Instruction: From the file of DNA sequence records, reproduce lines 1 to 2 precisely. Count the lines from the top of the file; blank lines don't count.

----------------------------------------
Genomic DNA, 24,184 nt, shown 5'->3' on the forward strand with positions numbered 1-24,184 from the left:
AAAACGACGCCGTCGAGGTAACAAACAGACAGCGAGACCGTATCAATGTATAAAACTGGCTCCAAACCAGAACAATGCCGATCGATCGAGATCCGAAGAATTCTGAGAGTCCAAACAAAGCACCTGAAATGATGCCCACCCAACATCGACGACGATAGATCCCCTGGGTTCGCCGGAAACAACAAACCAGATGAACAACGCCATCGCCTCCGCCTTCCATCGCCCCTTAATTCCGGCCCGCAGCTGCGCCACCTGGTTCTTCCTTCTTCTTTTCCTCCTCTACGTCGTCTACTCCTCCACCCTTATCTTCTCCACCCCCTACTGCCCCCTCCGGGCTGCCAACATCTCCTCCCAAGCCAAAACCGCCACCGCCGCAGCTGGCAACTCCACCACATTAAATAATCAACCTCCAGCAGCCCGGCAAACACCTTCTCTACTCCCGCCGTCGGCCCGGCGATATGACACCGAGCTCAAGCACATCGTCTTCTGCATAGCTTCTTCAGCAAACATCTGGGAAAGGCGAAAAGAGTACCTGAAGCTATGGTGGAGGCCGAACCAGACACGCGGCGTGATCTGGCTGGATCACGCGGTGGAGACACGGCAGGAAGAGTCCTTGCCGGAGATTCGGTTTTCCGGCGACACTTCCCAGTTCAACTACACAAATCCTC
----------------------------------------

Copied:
Genomic DNA, 24,184 nt, shown 5'->3' on the forward strand with positions numbered 1-24,184 from the left:
AAAACGACGCCGTCGAGGTAACAAACAGACAGCGAGACCGTATCAATGTATAAAACTGGCTCCAAACCAGAACAATGCCGATCGATCGAGATCCGAAGAATTCTGAGAGTCCAAACAAAGCACCTGAAATGATGCCCACCCAACATCGACGACGATAGATCCCCTGGGTTCGCCGGAAACAACAAACCAGATGAACAACGCCATCGCCTCCGCCTTCCATCGCCCCTTAATTCCGGCCCGCAGCTGCGCCACCTGGTTCTTCCTTCTTCTTTTCCTCCTCTACGTCGTCTACTCCTCCACCCTTATCTTCTCCACCCCCTACTGCCCCCTCCGGGCTGCCAACATCTCCTCCCAAGCCAAAACCGCCACCGCCGCAGCTGGCAACTCCACCACATTAAATAATCAACCTCCAGCAGCCCGGCAAACACCTTCTCTACTCCCGCCGTCGGCCCGGCGATATGACACCGAGCTCAAGCACATCGTCTTCTGCATAGCTTCTTCAGCAAACATCTGGGAAAGGCGAAAAGAGTACCTGAAGCTATGGTGGAGGCCGAACCAGACACGCGGCGTGATCTGGCTGGATCACGCGGTGGAGACACGGCAGGAAGAGTCCTTGCCGGAGATTCGGTTTTCCGGCGACACTTCCCAGTTCAACTACACAAATCCTC